Brokers are Accountable for Agent Actions
Buyers and sellers unfamiliar with the world of real estate may not understand the affiliation between an agent and a brokerage.
All states are a little different, but a would be Ohio Realtor must be sponsored by a brokerage to attend real estate "college" and classes. Once an agent has completed the required courses and passed the mean exams for both State and National requirements, their license is on file with brokerage, and should they switch brokerages the license is transferred. The same for those getting out of real estate practice temporary or otherwise, the license is transferred back to the state of Ohio.
When there's been some gross negligence, or let' say an agent broke confidentiality or fair housing law, and seller or buyer is harmed, the buyer or seller can hold the broker accountable, and why brokers carry Errors and Omissions Insurance, though some brokers require agents to pay all or part of the premium.
I came across an interesting case posted by the National Association of Realtors, (NAR) in Tennessee where at first, the managing broker was off the hook, but the buyer appealed and won:
- In Crumpton v. Grissom, a Tennessee appellate court found that a managing broker ("Managing Broker") could be held accountable for the misrepresentations and negligence of an affiliate broker ("Affiliate Broker"), even though the Managing Broker was not personally involved in the transaction.
- After closing on a mixed-use property, plaintiff Reid Crumpton ("Buyer") discovered that a five year non-compete clause in an addendum to the real estate sales contract had been excluded from some signed copies of the contract. The non-compete clause affected Buyer's ability to conduct his business on the premises. Buyer sued Affiliate Broker and Managing Broker, alleging that Affiliate Broker had made misrepresentations and been otherwise negligent in regard to the sales contract, and that Managing Broker had breached her duty to supervise the Affiliate Broker in the transaction.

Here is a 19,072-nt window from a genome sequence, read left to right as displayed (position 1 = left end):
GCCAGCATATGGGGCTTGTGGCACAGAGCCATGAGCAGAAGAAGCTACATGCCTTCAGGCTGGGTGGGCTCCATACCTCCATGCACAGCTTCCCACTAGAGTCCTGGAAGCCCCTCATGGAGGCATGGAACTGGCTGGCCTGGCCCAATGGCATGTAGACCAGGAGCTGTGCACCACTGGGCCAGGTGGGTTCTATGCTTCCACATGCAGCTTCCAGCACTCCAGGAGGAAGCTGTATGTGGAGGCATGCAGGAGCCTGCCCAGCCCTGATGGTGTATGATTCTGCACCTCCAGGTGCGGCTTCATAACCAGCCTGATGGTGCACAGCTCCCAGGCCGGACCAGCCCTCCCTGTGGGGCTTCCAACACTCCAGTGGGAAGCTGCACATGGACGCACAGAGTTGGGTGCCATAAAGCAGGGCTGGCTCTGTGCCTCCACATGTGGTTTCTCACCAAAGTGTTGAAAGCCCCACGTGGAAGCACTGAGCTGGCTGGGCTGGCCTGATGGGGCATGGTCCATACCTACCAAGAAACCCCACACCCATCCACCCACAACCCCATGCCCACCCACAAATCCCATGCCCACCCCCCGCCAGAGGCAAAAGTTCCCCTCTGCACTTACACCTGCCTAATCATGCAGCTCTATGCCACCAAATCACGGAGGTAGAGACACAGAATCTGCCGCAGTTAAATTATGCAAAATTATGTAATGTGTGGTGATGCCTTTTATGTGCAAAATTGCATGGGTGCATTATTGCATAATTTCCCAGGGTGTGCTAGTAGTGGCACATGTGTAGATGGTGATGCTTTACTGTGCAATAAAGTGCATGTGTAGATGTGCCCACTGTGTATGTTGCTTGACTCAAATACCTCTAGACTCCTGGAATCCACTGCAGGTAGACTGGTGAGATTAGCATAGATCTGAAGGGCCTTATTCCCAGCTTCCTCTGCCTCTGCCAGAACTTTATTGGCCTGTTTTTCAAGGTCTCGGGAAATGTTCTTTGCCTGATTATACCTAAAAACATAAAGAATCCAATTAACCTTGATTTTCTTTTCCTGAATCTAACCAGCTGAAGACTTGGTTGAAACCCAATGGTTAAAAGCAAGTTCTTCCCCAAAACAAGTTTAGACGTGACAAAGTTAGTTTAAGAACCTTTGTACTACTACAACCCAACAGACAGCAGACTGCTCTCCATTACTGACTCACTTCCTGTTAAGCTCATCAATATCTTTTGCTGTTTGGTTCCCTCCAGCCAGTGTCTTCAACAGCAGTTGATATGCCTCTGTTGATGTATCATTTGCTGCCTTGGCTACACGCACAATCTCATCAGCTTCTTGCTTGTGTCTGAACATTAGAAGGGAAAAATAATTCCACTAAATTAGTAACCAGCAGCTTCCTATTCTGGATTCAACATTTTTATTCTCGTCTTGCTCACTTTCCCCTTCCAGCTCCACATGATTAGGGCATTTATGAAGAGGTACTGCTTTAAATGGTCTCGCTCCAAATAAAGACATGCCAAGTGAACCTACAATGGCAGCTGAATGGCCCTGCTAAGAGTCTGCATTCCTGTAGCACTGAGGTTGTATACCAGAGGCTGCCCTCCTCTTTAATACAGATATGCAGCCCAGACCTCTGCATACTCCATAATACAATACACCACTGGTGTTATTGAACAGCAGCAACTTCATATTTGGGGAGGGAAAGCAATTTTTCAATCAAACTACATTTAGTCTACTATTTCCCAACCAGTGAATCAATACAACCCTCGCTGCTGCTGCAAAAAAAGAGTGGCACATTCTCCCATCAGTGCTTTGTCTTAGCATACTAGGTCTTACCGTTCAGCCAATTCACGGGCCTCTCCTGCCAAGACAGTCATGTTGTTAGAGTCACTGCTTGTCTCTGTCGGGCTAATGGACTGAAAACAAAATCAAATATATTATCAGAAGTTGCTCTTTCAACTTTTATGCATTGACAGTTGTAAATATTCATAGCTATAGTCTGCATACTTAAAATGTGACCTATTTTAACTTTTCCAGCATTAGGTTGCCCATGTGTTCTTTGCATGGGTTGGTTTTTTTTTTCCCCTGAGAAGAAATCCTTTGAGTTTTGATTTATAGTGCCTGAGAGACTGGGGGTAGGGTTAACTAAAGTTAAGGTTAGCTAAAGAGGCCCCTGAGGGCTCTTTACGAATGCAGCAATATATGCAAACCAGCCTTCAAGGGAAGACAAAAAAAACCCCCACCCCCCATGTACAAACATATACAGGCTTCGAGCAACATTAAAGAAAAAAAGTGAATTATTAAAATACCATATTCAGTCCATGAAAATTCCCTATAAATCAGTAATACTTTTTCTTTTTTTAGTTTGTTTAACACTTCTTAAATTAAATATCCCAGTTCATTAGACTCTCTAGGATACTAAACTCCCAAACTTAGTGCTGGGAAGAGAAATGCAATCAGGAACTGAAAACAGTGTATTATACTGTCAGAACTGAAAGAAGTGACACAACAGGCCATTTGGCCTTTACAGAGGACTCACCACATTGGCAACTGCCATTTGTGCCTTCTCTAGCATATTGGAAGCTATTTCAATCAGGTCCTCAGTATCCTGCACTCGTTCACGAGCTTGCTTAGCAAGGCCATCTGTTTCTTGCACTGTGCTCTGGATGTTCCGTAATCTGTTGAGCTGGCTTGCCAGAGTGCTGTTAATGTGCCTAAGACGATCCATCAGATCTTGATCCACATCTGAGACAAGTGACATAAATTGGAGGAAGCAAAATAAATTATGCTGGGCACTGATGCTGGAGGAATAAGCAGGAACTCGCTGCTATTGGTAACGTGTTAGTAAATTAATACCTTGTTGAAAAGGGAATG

- The trial court entered summary judgment in favor of Managing Broker, holding that she had no knowledge of the substance or details of the transaction, and that "neither Tennessee statutes nor Tennessee case law suggests that managing brokers' duty to supervise their affiliates can create liability on the part of the managing broker where the managing broker has no direct involvement with or knowledge of the transaction."
- Buyer appealed the trial court's ruling, and the appellate court reversed and assessed the costs of the appeal against the Managing Broker. In its opinion, the appellate court stated that under the Tennessee Real Estate Broker License Act, it is the unambiguous duty of a managing broker to ensure that her subordinate licensees "conduct their business in accordance with appropriate laws, rules, and regulations." In this case, held the appellate court, Managing Broker had clearly owed such a duty to Buyer, and had failed to produce any evidence that she had satisfied this duty.
- In short, stated the appellate court, the trial court's erroneous ruling would, if put into practice, allow managing brokers to avoid their statutory duties "by simply and purposefully remaining ignorant of the substance and details" of a subordinate licensee's transactions.
Berkshire Hathaway, Quality Brokerages and Skilled Realtors
Personally, I'm glad that my brokerage, Berkshire Hathaway HomeServices Professional Realty offers amazing continuing education, Realtor discussion forums and resources. You can't work here and conduct real estate practice without learning something weekly, and our management is always available to Realtors to help with difficult transactions.
Juanita Limes - Your Greater Dayton Area Ohio Realtor - Give me a shout for all your real estate needs,
937-776-6903 or just email me.